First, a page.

Monday, June 15, 2009

Democracy is Under Attack

I don't pretend to be an expert on the governmental systems of foreign nations, but there is something happening in Iran that will define both the nation and the region for years and possibly decades to comes. All phone lines out of the nation's capital city, Tehran, have been severed. Internet use is being heavily monitored and followers of the reformist candidates are no longer sure what is real and what is a set-up by state officials.

I'm sitting in a library in Muncie, Indiana, so I'm not exactly a credible source on what's happening on the streets of Tehran, but I'll conclude with a few links that have information about the events occurring in Tehran.

Feel free to add anything else in the comments section.


nolan said...

Dozens of moderate clerics and reformist political leaders in Tehran and around Iran have been arrested. Mousavi himself is apparently not under house arrest, although he is "being closely monitored by police," which sure SEEMS like house arrest. Ayatollah Khameni has restated his position that the election results were fair. There seems to be significant violence going on at universities around the country, as well as hundreds of arrests and reports of tear gas in the dorms.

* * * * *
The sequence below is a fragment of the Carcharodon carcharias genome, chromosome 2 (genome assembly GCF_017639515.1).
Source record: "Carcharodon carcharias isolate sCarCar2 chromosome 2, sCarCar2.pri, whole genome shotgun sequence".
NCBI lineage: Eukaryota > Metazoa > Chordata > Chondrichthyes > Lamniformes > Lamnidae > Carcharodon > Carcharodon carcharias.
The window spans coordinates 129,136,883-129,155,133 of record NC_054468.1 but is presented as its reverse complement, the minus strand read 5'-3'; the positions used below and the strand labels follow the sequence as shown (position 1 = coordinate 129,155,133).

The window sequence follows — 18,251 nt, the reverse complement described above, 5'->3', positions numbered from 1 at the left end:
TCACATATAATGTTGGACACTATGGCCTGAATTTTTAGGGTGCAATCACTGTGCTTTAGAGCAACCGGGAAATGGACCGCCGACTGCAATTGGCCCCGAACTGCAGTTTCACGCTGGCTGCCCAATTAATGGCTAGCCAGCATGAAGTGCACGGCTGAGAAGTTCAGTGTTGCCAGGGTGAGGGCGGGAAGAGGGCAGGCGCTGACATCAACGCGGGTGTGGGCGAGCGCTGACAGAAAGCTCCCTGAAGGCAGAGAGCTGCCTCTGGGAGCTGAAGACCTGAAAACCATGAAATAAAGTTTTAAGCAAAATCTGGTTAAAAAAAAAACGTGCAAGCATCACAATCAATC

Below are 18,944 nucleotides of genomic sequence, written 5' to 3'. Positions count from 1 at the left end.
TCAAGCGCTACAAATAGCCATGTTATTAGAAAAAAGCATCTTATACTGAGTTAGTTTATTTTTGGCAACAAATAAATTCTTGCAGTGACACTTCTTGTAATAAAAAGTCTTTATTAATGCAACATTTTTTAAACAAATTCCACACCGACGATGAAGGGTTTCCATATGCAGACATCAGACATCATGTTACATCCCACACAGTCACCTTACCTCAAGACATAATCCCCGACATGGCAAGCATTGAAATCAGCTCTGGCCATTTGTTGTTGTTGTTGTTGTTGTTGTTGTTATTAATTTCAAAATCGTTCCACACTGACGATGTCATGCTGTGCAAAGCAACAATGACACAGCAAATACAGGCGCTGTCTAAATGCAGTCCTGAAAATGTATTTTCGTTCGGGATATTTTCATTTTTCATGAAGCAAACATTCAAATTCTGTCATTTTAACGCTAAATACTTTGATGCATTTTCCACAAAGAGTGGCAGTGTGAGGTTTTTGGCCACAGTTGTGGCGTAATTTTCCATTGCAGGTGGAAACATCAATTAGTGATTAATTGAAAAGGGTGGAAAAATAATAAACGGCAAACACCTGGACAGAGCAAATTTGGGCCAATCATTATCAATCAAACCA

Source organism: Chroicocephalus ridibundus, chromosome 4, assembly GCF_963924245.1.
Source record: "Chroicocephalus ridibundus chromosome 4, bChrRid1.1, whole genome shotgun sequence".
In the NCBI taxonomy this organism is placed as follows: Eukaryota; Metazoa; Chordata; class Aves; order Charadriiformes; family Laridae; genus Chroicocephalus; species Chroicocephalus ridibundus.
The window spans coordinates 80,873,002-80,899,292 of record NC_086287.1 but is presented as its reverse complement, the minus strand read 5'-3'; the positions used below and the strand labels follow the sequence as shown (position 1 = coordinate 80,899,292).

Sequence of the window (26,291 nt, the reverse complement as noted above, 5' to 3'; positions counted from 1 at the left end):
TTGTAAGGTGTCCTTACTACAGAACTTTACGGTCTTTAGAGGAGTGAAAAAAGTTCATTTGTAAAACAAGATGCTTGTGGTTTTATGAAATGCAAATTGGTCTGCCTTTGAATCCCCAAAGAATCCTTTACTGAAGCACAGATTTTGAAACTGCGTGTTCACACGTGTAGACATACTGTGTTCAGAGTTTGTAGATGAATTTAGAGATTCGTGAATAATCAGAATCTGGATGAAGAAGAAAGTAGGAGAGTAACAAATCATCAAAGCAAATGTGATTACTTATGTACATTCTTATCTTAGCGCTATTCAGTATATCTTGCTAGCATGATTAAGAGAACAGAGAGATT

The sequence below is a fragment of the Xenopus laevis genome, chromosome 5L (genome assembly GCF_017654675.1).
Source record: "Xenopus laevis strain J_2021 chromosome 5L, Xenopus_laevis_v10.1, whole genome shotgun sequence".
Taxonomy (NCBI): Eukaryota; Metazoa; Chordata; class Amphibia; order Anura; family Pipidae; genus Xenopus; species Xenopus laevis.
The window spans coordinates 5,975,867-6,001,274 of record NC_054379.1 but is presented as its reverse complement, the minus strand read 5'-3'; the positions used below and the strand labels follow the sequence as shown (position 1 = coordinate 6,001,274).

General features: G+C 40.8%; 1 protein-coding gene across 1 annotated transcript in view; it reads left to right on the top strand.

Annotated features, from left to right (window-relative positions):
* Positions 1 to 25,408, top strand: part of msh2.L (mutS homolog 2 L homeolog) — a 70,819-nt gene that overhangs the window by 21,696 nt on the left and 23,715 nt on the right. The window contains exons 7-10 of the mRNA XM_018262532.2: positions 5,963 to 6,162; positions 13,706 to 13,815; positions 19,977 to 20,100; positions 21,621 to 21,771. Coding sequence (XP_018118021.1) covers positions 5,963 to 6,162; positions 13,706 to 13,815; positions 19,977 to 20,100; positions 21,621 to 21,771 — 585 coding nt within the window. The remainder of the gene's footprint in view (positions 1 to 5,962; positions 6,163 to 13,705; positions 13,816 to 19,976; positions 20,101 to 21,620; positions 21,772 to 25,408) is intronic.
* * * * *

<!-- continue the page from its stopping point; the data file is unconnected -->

Here are just five reasons to doubt the results:
1) A record number of votes were cast yet it took just a few hours for the interior ministry to release the results. They counted 10 million more ballots 30 times faster than ever before.
2) Tabriz: The city in Iran always votes for the ethic group Moussavi is part of yet some how it went 2-1 for Ahmadinijad. That’s like McCain winning Chicago.
3) In 2005 (the last elections in Iran) Ahmadinijad was more popular and less crazy yet only won after a run-off.
4) Turn out: The turn out was ridiculously high and in the past when this has happen the reformist candidate has always won. Not to mention the pre-election polls showed that only chance Ahmadinijad had was if the turn out was very low.
5) Finally, reports I have read from Moussavi campaign say that the interior ministry called him and said that he has won the election only for that same ministry to go on TV to say Ahmadinijad won.
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Bill said...

Good job, Mike. This is really important and we should be trying to cover this issue as much as we can. I was working on my own post about this before I saw that you made this

Keep up the good work!

nolan said...

Twitter for an Iranian woman: "If Iran sleeps tonight, It will sleep forever"

Anonymous said...

Bill, feel free to do your own entry. Especially if you have more to add to the issue. I know for sure that I didn't cover the whole thing in two paragraphs and four hyperlinks!

ShamRockNRoll said...

I've been out of the loop for the last few days and trying to catch up with all this right now. Interesting stuff. Thanks for getting a post up about this.

OB said...